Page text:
(3) Get a clear, distinct knowledge of God. Know the love of the Father, the merit of the Son, the efficacy of the Holy Spirit. Those who do not know God aright, will by degrees renounce their profession. The Samaritans sometimes sided with the Jews, when they were in favor. Afterwards they disclaimed all kindred with the Jews, when they were persecuted by Antiochus. And no wonder they shuffled so in their religion, if you consider what Christ said of the Samaritans, "You Samaritans worship what you do not know!" (John 4:22). They were enveloped by ignorance. Blind men are apt to fall, and so are those who are blinded in their minds.

(4) Enter on it purely out of choice. "I have chosen the way of truth" (Psalm 119:30). Espouse godliness for its own worth. Whoever wishes to persevere must rather choose godliness with reproach—than sin with all its worldly pomp. Whoever takes up religion for fear—will lay it down again for fear. Whoever embraces godliness for gain—will desert it when the jewels of promotion are pulled off. Do not be godly from worldly design—but from pious choice.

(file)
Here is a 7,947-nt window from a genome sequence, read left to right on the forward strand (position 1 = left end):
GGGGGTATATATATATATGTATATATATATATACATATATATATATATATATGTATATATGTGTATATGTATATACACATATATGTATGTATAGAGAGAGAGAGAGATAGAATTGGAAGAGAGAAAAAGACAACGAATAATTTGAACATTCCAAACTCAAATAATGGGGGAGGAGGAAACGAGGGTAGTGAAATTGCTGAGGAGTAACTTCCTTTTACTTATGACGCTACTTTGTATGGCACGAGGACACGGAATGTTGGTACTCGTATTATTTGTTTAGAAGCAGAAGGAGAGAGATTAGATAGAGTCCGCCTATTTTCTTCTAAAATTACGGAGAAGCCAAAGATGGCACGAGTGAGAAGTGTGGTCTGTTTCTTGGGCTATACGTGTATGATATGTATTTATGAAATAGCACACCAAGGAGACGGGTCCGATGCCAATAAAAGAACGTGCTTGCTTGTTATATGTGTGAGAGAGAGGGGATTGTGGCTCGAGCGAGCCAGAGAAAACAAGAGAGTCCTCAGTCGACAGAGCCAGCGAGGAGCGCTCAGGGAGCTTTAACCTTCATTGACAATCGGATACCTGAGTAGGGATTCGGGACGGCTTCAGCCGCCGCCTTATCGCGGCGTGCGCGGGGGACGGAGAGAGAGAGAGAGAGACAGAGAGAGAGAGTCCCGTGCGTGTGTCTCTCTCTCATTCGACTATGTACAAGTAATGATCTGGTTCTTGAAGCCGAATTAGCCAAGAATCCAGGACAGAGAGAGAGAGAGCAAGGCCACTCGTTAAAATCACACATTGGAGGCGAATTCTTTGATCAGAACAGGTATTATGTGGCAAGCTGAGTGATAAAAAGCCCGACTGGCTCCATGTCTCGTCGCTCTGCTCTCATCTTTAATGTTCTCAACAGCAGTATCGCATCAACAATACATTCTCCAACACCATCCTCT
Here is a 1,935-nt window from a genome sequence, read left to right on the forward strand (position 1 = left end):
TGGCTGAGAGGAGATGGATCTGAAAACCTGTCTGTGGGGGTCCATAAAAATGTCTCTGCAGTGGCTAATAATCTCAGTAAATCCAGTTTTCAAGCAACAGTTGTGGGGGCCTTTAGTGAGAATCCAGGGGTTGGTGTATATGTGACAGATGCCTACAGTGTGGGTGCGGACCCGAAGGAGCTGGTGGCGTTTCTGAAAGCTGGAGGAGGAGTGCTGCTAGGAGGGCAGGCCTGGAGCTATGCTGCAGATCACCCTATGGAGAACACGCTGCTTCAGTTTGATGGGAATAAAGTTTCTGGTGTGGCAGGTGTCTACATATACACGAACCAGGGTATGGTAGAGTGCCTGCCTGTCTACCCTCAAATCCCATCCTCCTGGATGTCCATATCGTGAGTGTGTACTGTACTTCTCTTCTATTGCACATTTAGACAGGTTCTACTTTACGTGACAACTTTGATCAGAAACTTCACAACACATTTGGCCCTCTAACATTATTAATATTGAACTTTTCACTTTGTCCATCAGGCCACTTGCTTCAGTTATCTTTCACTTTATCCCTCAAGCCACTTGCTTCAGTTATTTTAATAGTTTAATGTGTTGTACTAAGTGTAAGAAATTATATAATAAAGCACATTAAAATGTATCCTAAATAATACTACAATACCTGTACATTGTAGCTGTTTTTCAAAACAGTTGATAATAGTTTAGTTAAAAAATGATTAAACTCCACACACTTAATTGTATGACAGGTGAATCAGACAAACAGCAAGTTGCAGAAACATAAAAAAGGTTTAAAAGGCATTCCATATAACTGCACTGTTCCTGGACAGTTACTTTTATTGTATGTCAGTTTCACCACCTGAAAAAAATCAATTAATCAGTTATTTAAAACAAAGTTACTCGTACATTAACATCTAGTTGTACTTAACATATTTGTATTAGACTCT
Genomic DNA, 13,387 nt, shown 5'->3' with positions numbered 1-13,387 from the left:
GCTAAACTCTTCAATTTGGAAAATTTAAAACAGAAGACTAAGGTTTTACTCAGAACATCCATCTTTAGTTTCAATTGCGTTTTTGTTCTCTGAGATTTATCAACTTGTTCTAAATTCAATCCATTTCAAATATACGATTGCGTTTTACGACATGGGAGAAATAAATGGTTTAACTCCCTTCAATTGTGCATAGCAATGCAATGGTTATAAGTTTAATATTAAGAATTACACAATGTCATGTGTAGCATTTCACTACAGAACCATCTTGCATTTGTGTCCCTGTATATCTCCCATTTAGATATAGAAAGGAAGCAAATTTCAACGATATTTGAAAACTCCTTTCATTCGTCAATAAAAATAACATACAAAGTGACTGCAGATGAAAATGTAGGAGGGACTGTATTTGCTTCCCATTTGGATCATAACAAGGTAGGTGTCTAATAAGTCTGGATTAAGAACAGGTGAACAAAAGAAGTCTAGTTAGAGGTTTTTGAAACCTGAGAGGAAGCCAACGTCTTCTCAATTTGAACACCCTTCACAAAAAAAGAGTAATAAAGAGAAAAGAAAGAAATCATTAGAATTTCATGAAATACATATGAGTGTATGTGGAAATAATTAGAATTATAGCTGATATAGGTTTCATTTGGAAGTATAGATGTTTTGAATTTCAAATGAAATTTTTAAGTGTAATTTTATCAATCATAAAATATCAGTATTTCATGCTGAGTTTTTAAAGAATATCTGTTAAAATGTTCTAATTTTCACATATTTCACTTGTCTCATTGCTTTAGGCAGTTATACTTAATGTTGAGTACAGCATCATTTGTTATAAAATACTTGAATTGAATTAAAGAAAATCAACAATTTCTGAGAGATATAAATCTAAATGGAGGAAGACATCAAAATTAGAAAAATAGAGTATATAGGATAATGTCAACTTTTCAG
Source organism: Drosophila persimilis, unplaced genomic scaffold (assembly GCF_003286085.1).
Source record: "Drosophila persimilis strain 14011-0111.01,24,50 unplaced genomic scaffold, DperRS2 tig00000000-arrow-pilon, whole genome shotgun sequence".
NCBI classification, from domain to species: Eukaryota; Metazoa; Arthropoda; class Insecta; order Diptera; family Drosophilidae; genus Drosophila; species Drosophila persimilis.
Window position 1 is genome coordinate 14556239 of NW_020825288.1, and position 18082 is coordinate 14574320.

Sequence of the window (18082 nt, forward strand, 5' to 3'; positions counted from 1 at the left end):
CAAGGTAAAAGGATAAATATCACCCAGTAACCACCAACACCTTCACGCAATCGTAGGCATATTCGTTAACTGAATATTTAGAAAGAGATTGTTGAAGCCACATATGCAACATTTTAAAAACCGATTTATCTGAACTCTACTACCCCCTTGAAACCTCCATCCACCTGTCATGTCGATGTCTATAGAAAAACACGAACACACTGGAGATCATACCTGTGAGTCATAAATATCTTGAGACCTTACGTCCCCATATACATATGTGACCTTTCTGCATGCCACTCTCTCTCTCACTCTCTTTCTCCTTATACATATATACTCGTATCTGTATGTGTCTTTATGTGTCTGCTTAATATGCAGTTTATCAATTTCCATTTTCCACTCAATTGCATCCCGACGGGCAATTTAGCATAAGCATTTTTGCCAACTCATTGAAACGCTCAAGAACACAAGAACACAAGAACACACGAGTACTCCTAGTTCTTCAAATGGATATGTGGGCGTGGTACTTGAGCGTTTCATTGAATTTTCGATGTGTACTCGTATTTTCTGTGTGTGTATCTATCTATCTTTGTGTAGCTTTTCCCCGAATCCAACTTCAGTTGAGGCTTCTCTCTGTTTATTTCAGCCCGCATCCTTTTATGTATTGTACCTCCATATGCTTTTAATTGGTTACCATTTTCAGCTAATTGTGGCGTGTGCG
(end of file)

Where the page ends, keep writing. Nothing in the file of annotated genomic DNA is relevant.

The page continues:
(5) Strive for sincerity. This will be a golden pillar to support you. A tree that is hollow, must of necessity be blown down. The hypocrite sets up in the trade of religion—but he will soon break: "their heart was not right with him, neither were they steadfast" (Psalm 78:37). Judas was first a sly hypocrite and then a traitor. If a piece of copper is gilded, the gilding will wash off. Nothing will hold out but sincerity: "May integrity and honesty protect me, for I put my hope in you" (Psalm 25:21). How many storms was Job in! Not only Satan—but God himself set on him (Job 7:20), which was enough to have made him desist from being godly. Yet Job stood fast—because he stood upright: "My righteousness I hold fast, and will not let it go; my heart shall not reproach me as long as I live" (Job 27:6). Those colors hold best, which are fixed in oils. If we wish to have our profession hold its color, it must be fixed in the oil of sincerity.

(6) Hold up the life and fervor of duty. "Fervent in spirit, serving the Lord" (Romans 12:11). We put coals on the fire to keep it from going out. When Christians grow into a dull formality, they begin to be dispirited, and by degrees abate in their godliness. No one is so fit to make an apostate—as a lukewarm professing Christian.